Unions and other supporters of the Democratic health program now have plans to confront opponents, including, if necessary, outshouting them at meetings.
The AFL-CIO has allocated $15 million for mobilization and communication. Individual unions plan to advertise in states with moderate Democratic lawmakers. The Service Employees International Union is sending members to more than 400 events this month, including an "ambulance tour" across Montana, home of Democratic Sen. Max Baucus, a key player in the health debate.
"America deserves an honest, civil discussion on how to fix our broken health-care system," said SEIU President Andy Stern.
Health Care for America Now, a coalition of groups supporting President Barack Obama's health push, said Thursday it was expanding an ad campaign in the home states of key lawmakers. The American Federation of State, County and Municipal Employees kicked off a "highway to health care" bus tour Wednesday.
"We are absolutely surprised at the way that the right focused so much on this as soon as August began," said Richard Kirsch, campaign manager for HCAN.
Liberal groups are dispatching members to town-hall meetings with the goal of persuading lawmakers that they are the majority. They are supplying signs that can be printed from Web sites, telling members to buttonhole reporters, and giving suggestions for confronting adversaries.
"Interrupt them when they get disruptive and refocus the meeting," HCAN says in one message to members. "Line up a number of people who feel comfortable interrupting and prepare them with statements."
Mr. Obama himself is holding town meetings, heading to Montana on Friday and Colorado on Saturday. Some progressives grumble that Mr. Obama and his allies should have been better prepared for the backlash to the health-care plans.
Stephen Gauthier, a machinist with General Electric Co. and a member of the industrial union IUE-CWA, joined several hundred union members Tuesday outside a Portsmouth, N.H., high school where Mr. Obama was holding a town meeting.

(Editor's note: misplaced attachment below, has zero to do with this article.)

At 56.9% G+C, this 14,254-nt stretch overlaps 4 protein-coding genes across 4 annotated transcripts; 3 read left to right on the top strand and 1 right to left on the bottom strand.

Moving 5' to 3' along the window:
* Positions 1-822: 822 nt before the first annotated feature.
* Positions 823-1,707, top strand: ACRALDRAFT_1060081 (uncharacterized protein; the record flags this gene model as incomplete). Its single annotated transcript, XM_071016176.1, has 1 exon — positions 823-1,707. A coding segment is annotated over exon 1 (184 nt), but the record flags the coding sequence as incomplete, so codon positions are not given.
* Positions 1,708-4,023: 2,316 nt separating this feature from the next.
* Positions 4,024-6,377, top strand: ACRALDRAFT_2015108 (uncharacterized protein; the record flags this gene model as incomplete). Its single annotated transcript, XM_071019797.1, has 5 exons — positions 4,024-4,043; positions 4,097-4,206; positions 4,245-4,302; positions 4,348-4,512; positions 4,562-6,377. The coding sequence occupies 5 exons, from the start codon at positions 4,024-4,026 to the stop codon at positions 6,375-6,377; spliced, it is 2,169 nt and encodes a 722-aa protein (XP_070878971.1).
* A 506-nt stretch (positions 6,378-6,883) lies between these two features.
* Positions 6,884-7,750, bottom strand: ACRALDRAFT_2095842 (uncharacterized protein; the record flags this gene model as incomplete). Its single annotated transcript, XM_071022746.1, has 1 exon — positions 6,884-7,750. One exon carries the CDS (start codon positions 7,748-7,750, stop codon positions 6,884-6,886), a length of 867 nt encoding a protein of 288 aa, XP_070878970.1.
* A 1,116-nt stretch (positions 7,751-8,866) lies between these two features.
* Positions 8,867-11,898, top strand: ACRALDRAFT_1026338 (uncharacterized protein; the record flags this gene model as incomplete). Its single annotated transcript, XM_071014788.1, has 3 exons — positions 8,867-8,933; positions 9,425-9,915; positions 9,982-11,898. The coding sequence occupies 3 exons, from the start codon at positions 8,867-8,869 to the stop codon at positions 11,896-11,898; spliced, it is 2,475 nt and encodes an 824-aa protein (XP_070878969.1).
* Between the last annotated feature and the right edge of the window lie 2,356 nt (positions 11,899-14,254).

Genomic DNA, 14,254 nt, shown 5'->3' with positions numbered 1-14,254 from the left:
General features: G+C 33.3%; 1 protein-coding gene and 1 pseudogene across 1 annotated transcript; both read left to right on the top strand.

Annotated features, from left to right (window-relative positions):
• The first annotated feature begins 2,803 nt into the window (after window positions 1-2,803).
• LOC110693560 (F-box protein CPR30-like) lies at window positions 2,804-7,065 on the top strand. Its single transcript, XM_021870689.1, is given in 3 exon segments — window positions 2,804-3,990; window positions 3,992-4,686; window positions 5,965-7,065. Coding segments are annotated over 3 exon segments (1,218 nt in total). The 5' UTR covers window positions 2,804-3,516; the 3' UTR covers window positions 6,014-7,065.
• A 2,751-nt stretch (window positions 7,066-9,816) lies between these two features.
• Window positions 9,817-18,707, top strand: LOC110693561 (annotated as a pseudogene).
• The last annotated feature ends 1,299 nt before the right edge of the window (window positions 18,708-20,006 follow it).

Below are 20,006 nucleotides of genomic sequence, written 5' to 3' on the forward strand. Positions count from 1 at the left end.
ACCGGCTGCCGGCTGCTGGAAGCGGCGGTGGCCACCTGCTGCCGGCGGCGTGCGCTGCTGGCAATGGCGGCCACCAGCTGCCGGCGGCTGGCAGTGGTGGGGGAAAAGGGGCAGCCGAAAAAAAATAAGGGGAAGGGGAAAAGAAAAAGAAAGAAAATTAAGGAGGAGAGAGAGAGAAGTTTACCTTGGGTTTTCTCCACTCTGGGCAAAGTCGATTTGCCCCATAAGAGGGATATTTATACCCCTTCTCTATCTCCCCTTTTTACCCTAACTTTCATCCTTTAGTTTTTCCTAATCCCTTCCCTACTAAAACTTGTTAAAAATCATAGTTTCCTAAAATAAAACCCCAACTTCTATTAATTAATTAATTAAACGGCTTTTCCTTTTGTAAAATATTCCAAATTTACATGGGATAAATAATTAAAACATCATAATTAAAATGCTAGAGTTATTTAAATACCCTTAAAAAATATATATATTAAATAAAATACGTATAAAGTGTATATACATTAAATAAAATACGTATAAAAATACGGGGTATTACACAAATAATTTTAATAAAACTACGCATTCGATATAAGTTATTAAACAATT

"We're primarily trying to keep it orderly and decent," said Mr. Gauthier, 58, as supporters chanted "health care for all" and opponents shouted anti-Obama comments. "There are protesters here that are just disrupting the solution."
Opponents of the health-care proposals say they're skeptical that supporters can match their passion and turnout.
"People only come out if they really care," said Amy Menefee, spokeswoman for Americans for Prosperity, which encourages conservatives to attend the meetings. "It will be interesting to see if the people on the other side will take time off from work and drive long distances."
Democrats depict the protesters as hooligans whipped into a frenzy by conservative groups, while Republicans describe them as ordinary citizens fed up with Mr. Obama's overreaching.
FreedomWorks, a conservative group that asks members to attend town-hall meetings, issued a sarcastic "apology" Tuesday to liberals. "Apparently, the very act of showing up and having an opinion is, in effect, to act like a 'thug,' " the group said.
Liberals are hoping to turn the tide before Congress returns to Washington in September, and are even giving members of Congress tips for limiting ugly confrontations, such as holding their town meetings in churches. "It's much harder for people to scream expletives and bring swastikas into a church," Mr. Kirsch said.